Balochistan continues to be in the eye of the storm and the bloody trail of bomb attacks. The ethnic/sectarian violence and wave of missing persons has persistently rocked the turbulent province. Much has been commented about what ails the province: deprivation, neglect, missing persons’ issues, human rights abuse, insurgencies, repressive military action, corruption of successive provincial regimes, lack of royalty for mineral resources, feudal lords’ suppression of their serfs and minions. All of these may be contributory to the turmoil and strife in Balochistan, but the root cause is Balochistan’s location. The troubled province is situated at the locus of numerous international conflict zones.

To its west lies Iran’s Sistan-Balochistan province; in the northwest, the Helmand province of Afghanistan; while to the south lies the coastal region of Makran through whose desert Alexander the Great’s 80,000-man army marched westward in its disastrous retreat from India in 325BC. All the three bordering regions form a part of the current great game. Afghanistan continues to be occupied by the US-led Nato/Isaf forces, whose horns are locked with the Taliban, who, though displaced in 2001, have regrouped and are challenging the occupation troops contemplating an exit strategy. Meanwhile, Pakistan’s northwest tribal belt and Balochistan’s region adjoining Afghanistan is suspected of harbouring Taliban fighters. Simultaneously, Iran is being intimidated by Israel on a weekly basis, while the Obama administration has, reportedly, drawn up an attack plan. In its grand strategy, Iran’s access via Balochistan is a promising possibility.

Coming south, the 400-mile long Makran Coast, running from Iran eastward along the Arabian Sea, constitutes an area of immense strategic importance. The newly-constructed port of Gwadar offers immense opportunities. The Soviets had eyed Gwadar as the ultimate prize during their decade-long occupation of Afghanistan in the 1980s. Their agenda was to overrun Balochistan and export the hydrocarbon wealth of Central Asia through it. However, destiny had other plans; they were denied their imperial visions. In the wake of Soviet retreat, the US giants, like Unocal and other oil firms, intrigued by the idea of building energy pipelines from the Caspian Sea across Afghanistan to Indian Ocean energy hubs, like Gwadar, toyed with the plan of establishing their base in the region. Time will tell whether the rationale behind 9/11 and the invasion of Afghanistan was the control of the energy routes, but ample evidence points towards it - in which, Balochistan holds the key.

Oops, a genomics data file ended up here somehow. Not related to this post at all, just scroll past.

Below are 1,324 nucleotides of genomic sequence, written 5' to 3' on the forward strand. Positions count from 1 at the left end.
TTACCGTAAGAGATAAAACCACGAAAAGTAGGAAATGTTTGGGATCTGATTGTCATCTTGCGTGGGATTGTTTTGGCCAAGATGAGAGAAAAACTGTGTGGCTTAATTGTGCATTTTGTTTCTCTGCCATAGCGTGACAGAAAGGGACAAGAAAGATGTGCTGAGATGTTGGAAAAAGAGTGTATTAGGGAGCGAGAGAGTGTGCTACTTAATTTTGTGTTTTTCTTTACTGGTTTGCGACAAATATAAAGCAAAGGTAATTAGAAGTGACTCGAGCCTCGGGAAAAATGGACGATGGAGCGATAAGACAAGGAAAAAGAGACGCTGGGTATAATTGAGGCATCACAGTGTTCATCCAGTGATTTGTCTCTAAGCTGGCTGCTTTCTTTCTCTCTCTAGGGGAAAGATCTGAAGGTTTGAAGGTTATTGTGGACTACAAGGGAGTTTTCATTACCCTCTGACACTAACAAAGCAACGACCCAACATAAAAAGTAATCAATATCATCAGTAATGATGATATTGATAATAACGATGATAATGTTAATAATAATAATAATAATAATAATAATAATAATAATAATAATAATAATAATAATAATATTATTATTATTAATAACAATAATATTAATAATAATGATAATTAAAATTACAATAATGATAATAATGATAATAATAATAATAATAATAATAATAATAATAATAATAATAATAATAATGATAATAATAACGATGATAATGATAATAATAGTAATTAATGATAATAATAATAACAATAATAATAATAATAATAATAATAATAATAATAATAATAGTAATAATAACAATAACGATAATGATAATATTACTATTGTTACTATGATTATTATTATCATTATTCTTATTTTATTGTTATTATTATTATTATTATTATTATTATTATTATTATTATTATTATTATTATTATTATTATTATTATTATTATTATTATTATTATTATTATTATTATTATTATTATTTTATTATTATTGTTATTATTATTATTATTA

In 2000, Musharraf had invited the Chinese to fund a deepwater port at Gwadar. A few weeks before the 9/11 tragedy, the Chinese consented while their commitment to the project intensified after the US invasion of Afghanistan. Although China spent $200 million on the first phase of the project that completed on schedule in 2005; apparently, owing to US pressure, Pakistan gave PSA International of Singapore a 40-year contract to run Gwadar port in 2007.

The Balochis comprise less than four percent of Pakistan’s 180 million population, yet Pakistan’s natural resources, including copper, iron, uranium, gold and potentially rich oil reserves and natural gas, abound in Balochistan. The province produces more than a third of the country’s natural gas, but remains submerged in poverty. Certainly, successive governments are to be blamed for the Balochistan imbroglio. But there is a method in the madness as various powers are vying for its control and shift the blame on the FC. The gambit appears to be: “Give a dog a bad name and hang him!”

Take the recent spate of violence involving the miners’ massacre, the carnage at the ANP rally and other bloody incidents, which have occurred at a time when the entire national focus is on the law and order situation in Balochistan; where the CJ is personally addressing the issue of the missing persons’ case and the PM was visiting the troubled province. The Baloch nationalists, perhaps driven by their foreign masters, have chosen this particular moment to drive home their nefarious agenda and hold the FC responsible for the missing persons demanding its withdrawal from Balochistan, thus removing the last impediment in the fulfilment of their designs.

n    The writer is a political and             defence analyst.